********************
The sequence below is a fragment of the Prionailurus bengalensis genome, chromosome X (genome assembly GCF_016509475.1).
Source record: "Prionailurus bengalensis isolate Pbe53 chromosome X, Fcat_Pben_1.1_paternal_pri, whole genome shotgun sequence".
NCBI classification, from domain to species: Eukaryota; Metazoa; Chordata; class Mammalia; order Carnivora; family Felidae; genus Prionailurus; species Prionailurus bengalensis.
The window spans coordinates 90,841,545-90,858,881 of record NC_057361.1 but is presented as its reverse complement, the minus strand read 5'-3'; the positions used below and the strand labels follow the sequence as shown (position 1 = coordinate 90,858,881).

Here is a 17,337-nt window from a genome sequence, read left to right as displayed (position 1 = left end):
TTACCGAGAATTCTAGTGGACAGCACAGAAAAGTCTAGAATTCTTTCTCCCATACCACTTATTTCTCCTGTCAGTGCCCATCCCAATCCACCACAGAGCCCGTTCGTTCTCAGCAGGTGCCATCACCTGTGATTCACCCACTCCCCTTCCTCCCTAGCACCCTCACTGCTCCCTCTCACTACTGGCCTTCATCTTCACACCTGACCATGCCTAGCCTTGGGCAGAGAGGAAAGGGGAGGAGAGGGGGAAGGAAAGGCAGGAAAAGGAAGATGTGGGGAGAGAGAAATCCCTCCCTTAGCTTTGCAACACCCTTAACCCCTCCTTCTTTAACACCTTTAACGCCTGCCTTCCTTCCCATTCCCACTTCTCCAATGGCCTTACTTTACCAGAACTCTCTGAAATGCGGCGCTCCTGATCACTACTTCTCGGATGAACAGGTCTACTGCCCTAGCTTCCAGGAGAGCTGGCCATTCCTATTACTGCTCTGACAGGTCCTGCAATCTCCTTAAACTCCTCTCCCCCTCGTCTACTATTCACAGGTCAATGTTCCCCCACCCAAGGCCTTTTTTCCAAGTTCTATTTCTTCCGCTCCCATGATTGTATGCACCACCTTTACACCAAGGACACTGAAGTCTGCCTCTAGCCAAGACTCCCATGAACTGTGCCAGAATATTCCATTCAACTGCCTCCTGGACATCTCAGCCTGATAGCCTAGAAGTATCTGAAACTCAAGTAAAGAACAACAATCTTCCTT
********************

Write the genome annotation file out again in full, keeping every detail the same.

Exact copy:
The sequence below is a fragment of the Prionailurus bengalensis genome, chromosome X (genome assembly GCF_016509475.1).
Source record: "Prionailurus bengalensis isolate Pbe53 chromosome X, Fcat_Pben_1.1_paternal_pri, whole genome shotgun sequence".
NCBI classification, from domain to species: Eukaryota; Metazoa; Chordata; class Mammalia; order Carnivora; family Felidae; genus Prionailurus; species Prionailurus bengalensis.
The window spans coordinates 90,841,545-90,858,881 of record NC_057361.1 but is presented as its reverse complement, the minus strand read 5'-3'; the positions used below and the strand labels follow the sequence as shown (position 1 = coordinate 90,858,881).

Here is a 17,337-nt window from a genome sequence, read left to right as displayed (position 1 = left end):
TTACCGAGAATTCTAGTGGACAGCACAGAAAAGTCTAGAATTCTTTCTCCCATACCACTTATTTCTCCTGTCAGTGCCCATCCCAATCCACCACAGAGCCCGTTCGTTCTCAGCAGGTGCCATCACCTGTGATTCACCCACTCCCCTTCCTCCCTAGCACCCTCACTGCTCCCTCTCACTACTGGCCTTCATCTTCACACCTGACCATGCCTAGCCTTGGGCAGAGAGGAAAGGGGAGGAGAGGGGGAAGGAAAGGCAGGAAAAGGAAGATGTGGGGAGAGAGAAATCCCTCCCTTAGCTTTGCAACACCCTTAACCCCTCCTTCTTTAACACCTTTAACGCCTGCCTTCCTTCCCATTCCCACTTCTCCAATGGCCTTACTTTACCAGAACTCTCTGAAATGCGGCGCTCCTGATCACTACTTCTCGGATGAACAGGTCTACTGCCCTAGCTTCCAGGAGAGCTGGCCATTCCTATTACTGCTCTGACAGGTCCTGCAATCTCCTTAAACTCCTCTCCCCCTCGTCTACTATTCACAGGTCAATGTTCCCCCACCCAAGGCCTTTTTTCCAAGTTCTATTTCTTCCGCTCCCATGATTGTATGCACCACCTTTACACCAAGGACACTGAAGTCTGCCTCTAGCCAAGACTCCCATGAACTGTGCCAGAATATTCCATTCAACTGCCTCCTGGACATCTCAGCCTGATAGCCTAGAAGTATCTGAAACTCAAGTAAAGAACAACAATCTTCCTT